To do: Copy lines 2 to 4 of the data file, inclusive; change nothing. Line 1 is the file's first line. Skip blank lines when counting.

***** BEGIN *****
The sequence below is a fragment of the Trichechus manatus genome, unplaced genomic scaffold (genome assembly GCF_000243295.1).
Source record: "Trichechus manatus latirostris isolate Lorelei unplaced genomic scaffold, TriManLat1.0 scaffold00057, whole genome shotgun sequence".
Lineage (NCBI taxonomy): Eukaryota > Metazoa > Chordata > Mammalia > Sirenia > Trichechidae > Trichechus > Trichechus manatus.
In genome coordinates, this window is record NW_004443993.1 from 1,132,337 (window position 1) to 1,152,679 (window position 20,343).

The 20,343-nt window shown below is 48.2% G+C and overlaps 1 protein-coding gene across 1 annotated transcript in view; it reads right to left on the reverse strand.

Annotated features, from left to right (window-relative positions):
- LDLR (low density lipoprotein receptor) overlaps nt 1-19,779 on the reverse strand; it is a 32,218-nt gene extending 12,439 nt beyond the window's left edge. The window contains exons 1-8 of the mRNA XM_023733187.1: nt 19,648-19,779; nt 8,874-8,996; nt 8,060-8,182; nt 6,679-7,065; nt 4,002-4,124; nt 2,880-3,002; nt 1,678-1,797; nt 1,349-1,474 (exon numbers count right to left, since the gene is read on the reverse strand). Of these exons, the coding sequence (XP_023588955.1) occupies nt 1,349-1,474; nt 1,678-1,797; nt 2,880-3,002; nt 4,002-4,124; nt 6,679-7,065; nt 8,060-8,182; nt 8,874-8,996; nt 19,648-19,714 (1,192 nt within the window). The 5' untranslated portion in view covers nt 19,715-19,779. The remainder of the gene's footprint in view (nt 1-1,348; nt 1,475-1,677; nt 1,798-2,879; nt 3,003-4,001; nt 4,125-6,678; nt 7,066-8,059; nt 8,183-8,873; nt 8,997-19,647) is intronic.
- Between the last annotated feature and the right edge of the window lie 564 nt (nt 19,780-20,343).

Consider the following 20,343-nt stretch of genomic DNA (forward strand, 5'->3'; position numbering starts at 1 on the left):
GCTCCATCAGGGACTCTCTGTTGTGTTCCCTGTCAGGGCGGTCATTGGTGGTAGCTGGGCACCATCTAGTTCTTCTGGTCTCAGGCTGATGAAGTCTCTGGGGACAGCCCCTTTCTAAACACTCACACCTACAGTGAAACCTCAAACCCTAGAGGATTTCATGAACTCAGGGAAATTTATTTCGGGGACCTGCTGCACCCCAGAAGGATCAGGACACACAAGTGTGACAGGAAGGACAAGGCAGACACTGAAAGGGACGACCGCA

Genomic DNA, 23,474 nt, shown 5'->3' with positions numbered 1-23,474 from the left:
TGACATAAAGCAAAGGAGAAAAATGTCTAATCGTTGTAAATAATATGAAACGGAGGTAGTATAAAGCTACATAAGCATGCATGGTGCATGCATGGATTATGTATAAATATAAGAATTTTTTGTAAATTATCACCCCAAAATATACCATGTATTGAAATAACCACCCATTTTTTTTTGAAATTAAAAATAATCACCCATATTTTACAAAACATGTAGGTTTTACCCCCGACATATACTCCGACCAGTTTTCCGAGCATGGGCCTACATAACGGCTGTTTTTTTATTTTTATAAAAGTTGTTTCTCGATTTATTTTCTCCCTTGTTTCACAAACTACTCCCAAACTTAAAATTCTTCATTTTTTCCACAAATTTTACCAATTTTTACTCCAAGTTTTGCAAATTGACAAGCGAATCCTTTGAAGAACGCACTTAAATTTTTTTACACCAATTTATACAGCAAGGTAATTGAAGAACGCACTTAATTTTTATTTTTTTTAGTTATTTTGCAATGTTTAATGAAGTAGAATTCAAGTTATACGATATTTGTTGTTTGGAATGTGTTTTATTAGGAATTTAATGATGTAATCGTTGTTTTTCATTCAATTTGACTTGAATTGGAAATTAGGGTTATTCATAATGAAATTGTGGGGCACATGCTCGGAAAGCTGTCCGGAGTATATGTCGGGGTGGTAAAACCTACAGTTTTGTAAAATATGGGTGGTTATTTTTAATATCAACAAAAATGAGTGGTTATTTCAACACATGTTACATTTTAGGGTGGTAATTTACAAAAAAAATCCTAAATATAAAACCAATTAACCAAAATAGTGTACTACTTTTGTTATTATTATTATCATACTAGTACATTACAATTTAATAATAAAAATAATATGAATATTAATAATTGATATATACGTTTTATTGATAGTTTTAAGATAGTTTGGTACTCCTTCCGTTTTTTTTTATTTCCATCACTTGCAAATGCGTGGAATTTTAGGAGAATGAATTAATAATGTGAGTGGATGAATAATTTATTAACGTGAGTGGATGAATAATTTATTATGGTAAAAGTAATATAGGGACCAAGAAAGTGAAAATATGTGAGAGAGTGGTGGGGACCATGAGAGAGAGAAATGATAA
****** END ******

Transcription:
Source record: "Trichechus manatus latirostris isolate Lorelei unplaced genomic scaffold, TriManLat1.0 scaffold00057, whole genome shotgun sequence".
Lineage (NCBI taxonomy): Eukaryota > Metazoa > Chordata > Mammalia > Sirenia > Trichechidae > Trichechus > Trichechus manatus.
In genome coordinates, this window is record NW_004443993.1 from 1,132,337 (window position 1) to 1,152,679 (window position 20,343).